Made by Sharath chandra das Bba(be) 4531/09

The concept of WPM rests on the principle of partnership between workers and management  The idea of associating labour with management has been enshrined in the Directive principles of the State Policy in the Indian Constitution  Article 43 (A) directs the State “to take steps by suitable legislation or in any other way, to secure the participation of workers in the management of undertakings, establishments and other organisation engaged in any industry.”  The Industrial Policy Resolution of April 1956, made it clear that “in a socialist democracy, labour is a partner in the common task of development and should participate in it with enthusiasm…”




The Second Five Year Plan which was released the same year, identified the creation of industrial democracy as a pre requisite for the establishment of a socialist society. Detailing advantages of workers’ participation in management, the plan envisaged that such a measure would help in: Promoting increased productivity for the general benefit of the enterprise, the employees and the community Giving employees a better understanding of their role in the working of industry and of the process of production Satisfying the workers’ urge for self expression, thus leading to industrial peace, better relations and increased co-operation.


In the Third Five year Plan, it was stated “The success or failure of an undertaking is not the concern of the mgmt alone. For the peaceful evolution of the economic system on a democratic basis, it is essential that WPM should be accepted as a fundamental principle and urgent need.”


A study group consisting of representatives of employers, workers and Govt. under the Chairmanship of Mr. Vishnu Sahai (1957) launched the JMC in public sector undertakings on a voluntary basis. The objective was to improve working conditions, productivity, communication, general administration, labor laws, collective agreements, encouraging suggestions from workers and creating in them a sense of participation. In 1970, the govt also suggested workers directors on the Board of Directors in some public & private sector industries. In 1973 such Workers Directors were appointed on the Boards of various nationalized Banks.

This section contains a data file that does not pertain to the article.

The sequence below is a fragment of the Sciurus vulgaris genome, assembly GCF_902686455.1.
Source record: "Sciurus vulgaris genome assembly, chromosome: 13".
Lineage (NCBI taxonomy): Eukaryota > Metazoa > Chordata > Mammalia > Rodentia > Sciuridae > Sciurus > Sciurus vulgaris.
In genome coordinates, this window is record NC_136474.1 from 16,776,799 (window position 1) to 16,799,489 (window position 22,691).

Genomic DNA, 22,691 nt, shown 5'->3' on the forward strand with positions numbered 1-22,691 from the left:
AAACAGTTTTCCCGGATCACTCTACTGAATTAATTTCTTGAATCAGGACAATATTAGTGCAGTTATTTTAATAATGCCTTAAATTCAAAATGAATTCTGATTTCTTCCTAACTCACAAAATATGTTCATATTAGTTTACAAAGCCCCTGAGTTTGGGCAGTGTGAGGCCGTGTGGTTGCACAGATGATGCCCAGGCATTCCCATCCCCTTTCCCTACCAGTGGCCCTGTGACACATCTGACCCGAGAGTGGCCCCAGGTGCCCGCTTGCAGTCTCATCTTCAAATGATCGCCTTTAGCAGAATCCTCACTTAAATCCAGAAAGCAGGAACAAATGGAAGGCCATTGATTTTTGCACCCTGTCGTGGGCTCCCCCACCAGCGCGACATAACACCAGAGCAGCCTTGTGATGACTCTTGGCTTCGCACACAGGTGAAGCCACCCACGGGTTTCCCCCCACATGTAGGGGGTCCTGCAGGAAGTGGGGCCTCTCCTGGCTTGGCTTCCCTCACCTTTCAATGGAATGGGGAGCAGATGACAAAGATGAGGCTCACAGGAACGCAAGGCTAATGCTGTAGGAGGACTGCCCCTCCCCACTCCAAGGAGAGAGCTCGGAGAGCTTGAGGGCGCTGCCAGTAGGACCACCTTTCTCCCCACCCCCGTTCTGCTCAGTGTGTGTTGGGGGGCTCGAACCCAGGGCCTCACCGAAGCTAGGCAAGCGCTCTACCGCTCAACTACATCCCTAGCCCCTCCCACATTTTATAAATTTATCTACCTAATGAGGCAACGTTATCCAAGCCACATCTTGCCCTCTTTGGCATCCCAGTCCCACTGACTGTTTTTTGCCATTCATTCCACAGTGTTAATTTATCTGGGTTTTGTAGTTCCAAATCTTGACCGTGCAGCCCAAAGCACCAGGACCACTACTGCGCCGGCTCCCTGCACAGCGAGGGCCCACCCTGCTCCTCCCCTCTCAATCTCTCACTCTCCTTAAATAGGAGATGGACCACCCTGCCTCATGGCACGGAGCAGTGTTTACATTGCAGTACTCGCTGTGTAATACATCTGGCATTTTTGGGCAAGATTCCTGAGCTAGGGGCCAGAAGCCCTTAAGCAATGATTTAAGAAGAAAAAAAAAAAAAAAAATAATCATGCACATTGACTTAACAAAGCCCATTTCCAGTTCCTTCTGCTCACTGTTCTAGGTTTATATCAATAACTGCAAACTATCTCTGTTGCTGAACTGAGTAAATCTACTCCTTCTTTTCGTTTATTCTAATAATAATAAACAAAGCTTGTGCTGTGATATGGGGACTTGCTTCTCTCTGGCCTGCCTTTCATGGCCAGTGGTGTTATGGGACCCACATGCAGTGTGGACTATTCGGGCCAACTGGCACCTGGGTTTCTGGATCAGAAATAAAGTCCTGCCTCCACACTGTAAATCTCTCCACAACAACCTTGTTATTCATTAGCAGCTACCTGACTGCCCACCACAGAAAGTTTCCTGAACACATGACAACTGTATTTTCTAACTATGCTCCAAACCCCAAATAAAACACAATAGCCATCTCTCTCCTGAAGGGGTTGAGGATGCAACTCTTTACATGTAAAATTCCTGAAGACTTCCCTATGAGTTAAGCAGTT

WPM IN INDIA  Scattered attempts were made in October 1975 to introduce workers’ participation in industry at shop floor & plants level in all mfg & mining units employing 500 or more workers.  In 1983, after reviewing various schemes of workers participation, the Govt introduced a comprehensive scheme of workers participation in Central PSU’s.  It ensures “adequate representation for women… where women workers constitute 10% or more of the total workforce.”

The Bombay Industrial Relations Act, 1946 made a statutory provision for establishment of joint committees at the plant level to maintain regular channels of communication between employers & employees.  The Industrial Disputes Act, 1947 envisages the creation of Works Committee in each unit consisting of representatives of workmen & employers with more or less equal representation.  The scope of Works committee is very restricted. But in some cases, these committees deal production problems – a role assigned to JMCs in the draft model agreement.